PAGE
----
Reviewing past postings as well as the Forum archives is a great way to gain a wealth of information beyond the Tutorial. Serious modelers should spend several weeks reviewing ALL the previous postings on the Forum and the archives, stopping and reading those items of interest. Many are worth printing for future reference.

Posting a modeling-related question, or a question about anything at all Titanic-related for that matter, is easy. The experts and regular forum visitors welcome newcomers and will gladly answer any question you have. But do a bit of looking before you post! There is a search function available that will check all past postings, including the archives, for anything matching the subject you enter. Many questions posed by newcomers can often be answered right away by searching first. (It’s also considered "bad form" to post a question without trying to find the answer first. Do it more than once and you may give the unwanted impression that you just want the answers handed to you without doing any work.)

A modeling reference in book form

There is now a book that specifically addresses this subject: RMS Titanic – A Modeler’s Guide . Written by Peter Davies-Garner, a TRMA trustee and expert modeler, it’s full of large, clear drawings of countless fittings, decks and other details. It will be available in June through, but can be pre-ordered now. See the link on the home page.

Titanic CAD Plans (the Hahn-Beveridge plans)

These are available for purchase through a link on the home page. They show in exacting detail every aspect of the hull, deckhouses, roofs, funnels, and all other exterior details. They include both full-profile drawings, as seen below, as well as drawings of the individual deckhouses, bulkheads, funnels and walls from all sides. Detailed drawings of every vent are also shown. Essential for any dedicated modeler.

Bruce Beveridge’s General Arrangement Plans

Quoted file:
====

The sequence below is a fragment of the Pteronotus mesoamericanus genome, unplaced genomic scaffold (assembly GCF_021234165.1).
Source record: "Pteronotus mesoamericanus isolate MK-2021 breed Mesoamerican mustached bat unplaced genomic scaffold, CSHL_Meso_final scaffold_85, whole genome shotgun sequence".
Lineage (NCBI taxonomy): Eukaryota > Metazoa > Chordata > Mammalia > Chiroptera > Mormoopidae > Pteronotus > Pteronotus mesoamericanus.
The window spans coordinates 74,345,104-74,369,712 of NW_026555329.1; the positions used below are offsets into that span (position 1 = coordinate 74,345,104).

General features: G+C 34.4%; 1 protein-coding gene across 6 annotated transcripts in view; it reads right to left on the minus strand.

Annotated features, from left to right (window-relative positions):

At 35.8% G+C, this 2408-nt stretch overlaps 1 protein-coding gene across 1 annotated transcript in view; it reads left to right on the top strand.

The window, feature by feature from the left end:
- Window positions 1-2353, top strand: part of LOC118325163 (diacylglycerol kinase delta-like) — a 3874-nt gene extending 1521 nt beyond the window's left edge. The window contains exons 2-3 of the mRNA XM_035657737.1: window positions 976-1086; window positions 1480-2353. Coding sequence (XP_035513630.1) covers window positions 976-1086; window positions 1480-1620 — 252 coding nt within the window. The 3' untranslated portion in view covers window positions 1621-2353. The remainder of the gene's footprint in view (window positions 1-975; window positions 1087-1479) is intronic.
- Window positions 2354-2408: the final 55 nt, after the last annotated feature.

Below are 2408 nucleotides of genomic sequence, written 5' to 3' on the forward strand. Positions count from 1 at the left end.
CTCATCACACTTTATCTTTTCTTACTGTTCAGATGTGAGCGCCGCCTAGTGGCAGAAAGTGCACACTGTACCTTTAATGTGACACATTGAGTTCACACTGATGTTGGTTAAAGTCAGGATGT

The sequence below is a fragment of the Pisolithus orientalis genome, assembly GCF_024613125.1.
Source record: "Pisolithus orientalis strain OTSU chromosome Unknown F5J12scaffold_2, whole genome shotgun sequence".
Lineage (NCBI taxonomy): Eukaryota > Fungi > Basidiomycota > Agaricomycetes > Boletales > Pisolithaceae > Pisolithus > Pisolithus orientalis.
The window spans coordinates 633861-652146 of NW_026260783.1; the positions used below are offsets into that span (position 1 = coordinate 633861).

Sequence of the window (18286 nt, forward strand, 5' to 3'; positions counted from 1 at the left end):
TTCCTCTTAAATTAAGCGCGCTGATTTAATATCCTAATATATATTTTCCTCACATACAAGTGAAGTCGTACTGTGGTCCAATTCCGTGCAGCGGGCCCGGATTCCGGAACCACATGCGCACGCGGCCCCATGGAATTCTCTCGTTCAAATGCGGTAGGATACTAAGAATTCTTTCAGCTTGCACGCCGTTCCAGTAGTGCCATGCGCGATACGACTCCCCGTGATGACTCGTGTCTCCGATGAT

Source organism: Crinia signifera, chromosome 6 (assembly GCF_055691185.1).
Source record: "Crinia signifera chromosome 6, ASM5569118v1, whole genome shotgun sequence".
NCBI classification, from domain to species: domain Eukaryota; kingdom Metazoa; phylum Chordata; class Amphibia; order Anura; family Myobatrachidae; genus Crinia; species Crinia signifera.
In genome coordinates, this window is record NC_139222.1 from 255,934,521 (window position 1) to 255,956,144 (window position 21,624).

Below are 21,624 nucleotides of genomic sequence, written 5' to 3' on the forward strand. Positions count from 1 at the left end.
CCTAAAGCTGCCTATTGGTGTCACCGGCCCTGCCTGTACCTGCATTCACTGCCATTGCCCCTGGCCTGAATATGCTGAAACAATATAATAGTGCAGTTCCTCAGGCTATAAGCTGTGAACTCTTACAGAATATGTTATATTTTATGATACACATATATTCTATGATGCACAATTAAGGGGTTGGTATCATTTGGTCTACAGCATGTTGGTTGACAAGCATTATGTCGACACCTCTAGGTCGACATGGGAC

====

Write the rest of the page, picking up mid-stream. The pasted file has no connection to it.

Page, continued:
Like the Hahn plans, these are outstanding for showing close-up details of doors, portholes, and other features. They are also the only plans that show the interior of the ship with exacting detail and accuracy. This includes all the crew-only spaces, as well as the engine room and cargo spaces. All information was taken from original Harland & Wolff specifications and make a fascinating study as well as a useful modeling aid.

Photographs and visual references

Serious modelers will also want some good references to see some of the fine details they’re modeling. While photographs of Titanic are relatively few in number, there are some good books that have assembled the best ones. In addition, there’s the art of Ken Marschall, one of the world’s foremost Titanic’s historians whose images show stunning detail and accuracy.

Some of the best books for modeling are listed here:

Ken Marschall’s Art of Titanic by Rick Archbold. The complete collection of Ken Marschall’s paintings. Great for showing overall ship. Mostly depicts Titanic from a distance, but the detail is clear and exacting. Also a definitive reference for what the colors should look like. Every serious modeler should have this one.

Father Browne’s Titanic Album by E.E.O’Donnell. A collection of photographs taken by an amateur photographer on board Titanic during the first leg of her maiden voyage. Useful photos for the modeler are mostly restricted to deck shots, but does have a couple very good hull closeups and the only known forecastle photograph.

Anatomy of the Titanic by Tom McCluskie. Construction photographs, mostly very good hull shots, including good bow and stern detail. A few good deck shots also. (Also, for those who want in-depth information and photos on Titanic’s construction, powerplant, etc. this book is great.)